Shahryar Minhas bio photo

Shahryar Minhas

Assistant Professor, Michigan State University

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  • When Do States Say Uncle? Network Dependence and Sanction Compliance – with Cassy Dorff. Forthcoming in International Interactions.
    • In this article we address the long-debated question of when and why states comply with sanctions. While the literature remains indeterminate as to whether the key mechanisms driving sanction compliance are tied to interstate relations, intrastate constraints, or a dynamic combination of the two, our theoretical framework and methodological approach provide a novel perspective that incorporates insights drawn from network theory to explain the time until countries comply. Specifically, we argue that reciprocity, a concept with deep roots in both network theory and international relations, has largely been overlooked in the study of sanction compliance. Though often ignored, this concept captures an essential aspect of how cooperation is fostered in the international system, and allows us to better analyze the strategic environment underlying sanctioning behavior. Given the theoretical importance of reciprocity in understanding interstate relations, we provide an approach that integrates estimations of this type of network interdependency into extant frameworks for modeling the time until countries comply with sanctions. Our results highlight that reciprocity not only has a substantive effect in explaining the duration of sanctions, but that models excluding this concept from their specifications do notably worse in terms of their predictive performance.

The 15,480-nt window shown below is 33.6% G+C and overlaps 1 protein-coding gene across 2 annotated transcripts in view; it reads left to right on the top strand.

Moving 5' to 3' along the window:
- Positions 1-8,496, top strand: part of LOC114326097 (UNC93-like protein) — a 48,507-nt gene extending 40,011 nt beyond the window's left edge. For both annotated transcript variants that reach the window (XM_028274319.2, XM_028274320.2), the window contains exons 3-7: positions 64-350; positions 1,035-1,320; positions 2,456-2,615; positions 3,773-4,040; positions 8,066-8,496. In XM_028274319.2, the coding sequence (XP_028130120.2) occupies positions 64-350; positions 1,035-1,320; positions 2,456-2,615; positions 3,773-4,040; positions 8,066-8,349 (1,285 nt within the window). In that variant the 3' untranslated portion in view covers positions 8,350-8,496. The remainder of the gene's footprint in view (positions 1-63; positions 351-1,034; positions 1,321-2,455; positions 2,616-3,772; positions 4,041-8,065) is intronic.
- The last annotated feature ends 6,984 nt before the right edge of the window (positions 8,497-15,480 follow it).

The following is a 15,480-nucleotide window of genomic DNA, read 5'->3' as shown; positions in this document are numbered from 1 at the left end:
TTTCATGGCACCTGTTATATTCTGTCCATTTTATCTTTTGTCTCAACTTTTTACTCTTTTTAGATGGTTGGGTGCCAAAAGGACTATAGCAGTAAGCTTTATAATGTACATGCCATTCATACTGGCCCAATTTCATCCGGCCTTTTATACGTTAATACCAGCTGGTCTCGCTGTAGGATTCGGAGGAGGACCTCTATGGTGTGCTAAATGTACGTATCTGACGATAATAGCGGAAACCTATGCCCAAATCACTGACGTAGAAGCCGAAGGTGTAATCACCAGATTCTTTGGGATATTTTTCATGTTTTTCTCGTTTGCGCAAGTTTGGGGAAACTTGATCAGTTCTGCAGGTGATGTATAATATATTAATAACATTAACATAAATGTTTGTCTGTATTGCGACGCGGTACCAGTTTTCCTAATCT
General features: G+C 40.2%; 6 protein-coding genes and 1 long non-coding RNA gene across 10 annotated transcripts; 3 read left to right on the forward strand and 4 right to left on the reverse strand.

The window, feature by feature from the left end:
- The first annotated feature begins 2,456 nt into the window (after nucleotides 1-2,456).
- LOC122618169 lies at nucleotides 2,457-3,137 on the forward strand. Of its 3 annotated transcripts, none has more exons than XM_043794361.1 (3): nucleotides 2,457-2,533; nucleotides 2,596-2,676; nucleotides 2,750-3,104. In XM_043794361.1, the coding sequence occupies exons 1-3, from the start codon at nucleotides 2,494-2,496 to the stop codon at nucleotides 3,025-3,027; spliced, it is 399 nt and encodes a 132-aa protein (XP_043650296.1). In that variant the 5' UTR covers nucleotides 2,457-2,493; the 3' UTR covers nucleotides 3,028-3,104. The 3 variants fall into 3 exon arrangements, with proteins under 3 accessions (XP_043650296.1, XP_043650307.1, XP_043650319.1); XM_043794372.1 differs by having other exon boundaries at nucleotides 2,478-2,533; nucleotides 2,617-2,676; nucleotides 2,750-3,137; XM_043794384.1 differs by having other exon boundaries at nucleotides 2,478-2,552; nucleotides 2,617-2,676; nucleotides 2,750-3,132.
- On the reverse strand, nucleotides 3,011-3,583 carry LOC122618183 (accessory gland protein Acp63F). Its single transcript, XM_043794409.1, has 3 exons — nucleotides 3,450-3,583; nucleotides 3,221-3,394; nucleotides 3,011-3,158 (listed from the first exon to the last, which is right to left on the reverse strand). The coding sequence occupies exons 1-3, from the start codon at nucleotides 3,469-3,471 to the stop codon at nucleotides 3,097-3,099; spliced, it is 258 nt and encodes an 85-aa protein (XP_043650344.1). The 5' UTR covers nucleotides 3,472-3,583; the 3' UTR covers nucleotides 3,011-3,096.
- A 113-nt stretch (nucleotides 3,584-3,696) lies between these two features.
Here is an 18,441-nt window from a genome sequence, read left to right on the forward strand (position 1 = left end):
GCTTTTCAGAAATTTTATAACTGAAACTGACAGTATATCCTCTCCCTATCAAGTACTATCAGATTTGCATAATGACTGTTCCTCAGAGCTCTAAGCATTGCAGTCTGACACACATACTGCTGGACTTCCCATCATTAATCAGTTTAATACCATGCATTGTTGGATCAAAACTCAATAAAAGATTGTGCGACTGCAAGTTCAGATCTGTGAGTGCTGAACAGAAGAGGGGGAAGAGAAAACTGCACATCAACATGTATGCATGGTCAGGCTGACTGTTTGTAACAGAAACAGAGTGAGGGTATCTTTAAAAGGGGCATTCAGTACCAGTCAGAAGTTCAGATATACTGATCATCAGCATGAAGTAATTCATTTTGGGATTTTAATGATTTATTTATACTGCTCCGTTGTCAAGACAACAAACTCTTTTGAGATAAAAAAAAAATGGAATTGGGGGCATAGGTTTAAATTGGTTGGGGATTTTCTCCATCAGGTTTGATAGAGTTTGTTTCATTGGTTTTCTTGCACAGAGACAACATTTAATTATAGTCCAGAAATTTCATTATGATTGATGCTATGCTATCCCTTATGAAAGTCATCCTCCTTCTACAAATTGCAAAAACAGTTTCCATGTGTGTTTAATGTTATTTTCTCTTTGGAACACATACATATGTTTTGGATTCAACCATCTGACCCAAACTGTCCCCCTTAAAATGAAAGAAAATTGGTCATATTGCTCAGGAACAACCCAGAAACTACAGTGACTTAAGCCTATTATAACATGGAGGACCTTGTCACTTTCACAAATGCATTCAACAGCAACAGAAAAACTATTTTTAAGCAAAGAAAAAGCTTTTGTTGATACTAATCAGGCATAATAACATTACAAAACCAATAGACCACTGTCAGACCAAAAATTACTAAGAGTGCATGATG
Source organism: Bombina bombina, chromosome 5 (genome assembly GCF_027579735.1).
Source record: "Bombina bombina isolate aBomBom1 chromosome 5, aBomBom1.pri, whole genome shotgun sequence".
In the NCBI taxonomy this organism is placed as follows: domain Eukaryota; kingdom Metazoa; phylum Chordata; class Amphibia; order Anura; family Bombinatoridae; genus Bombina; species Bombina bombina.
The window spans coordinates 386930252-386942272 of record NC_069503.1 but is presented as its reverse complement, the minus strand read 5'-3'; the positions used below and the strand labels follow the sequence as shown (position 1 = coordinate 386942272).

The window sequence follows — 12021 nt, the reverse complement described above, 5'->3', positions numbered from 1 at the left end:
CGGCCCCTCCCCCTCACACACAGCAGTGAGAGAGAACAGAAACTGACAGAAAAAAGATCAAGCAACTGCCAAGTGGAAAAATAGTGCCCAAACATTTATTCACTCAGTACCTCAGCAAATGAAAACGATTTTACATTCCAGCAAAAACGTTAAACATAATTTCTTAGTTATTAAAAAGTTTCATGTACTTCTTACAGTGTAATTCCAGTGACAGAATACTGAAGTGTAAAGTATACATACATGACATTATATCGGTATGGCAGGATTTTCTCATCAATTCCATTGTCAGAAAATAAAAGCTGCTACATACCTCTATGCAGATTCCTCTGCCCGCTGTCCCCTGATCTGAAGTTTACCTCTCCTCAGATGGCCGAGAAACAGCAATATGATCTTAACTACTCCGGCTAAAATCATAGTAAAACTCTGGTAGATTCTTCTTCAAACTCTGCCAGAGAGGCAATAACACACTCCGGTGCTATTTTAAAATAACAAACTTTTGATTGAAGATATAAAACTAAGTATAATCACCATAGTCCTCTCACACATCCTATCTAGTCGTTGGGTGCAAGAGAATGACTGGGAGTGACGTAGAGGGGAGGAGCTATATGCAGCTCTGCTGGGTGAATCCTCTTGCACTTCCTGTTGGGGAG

• Enemy at the Gates: Variation in Economic Growth from Civil Conflict – with Benjamin J. Radford (2016). Journal of Conflict Resolution.
    • There has been much disagreement about the relationship between civil wars and state economic performance. While civil war is often associated with poor economic performance, some states have managed robust growth despite periods of domestic armed conflict. We find this disagreement results from not accounting for the spatial distribution of conflict within a country. A robust literature in economics stresses the role major cities play in economic growth. We hypothesize that the economic impact of civil conflict is contingent on the conflict's location relative to major urban centers within a state. We use subnational data on the location of conflict relative to urban areas to test the impact of domestic conflict on annual GDP growth. In doing so, we bridge the economic development literature on the importance of cities with extant literature on the effect of armed conflict to provide a novel explanation for the paradox of high macroeconomic growth in conflict ridden countries.


  • Relax, Tensors are Here: Forecasts of Dyadic Conflict Networks – with Peter D. Hoff and Michael D. Ward (2016). Journal of Peace Research.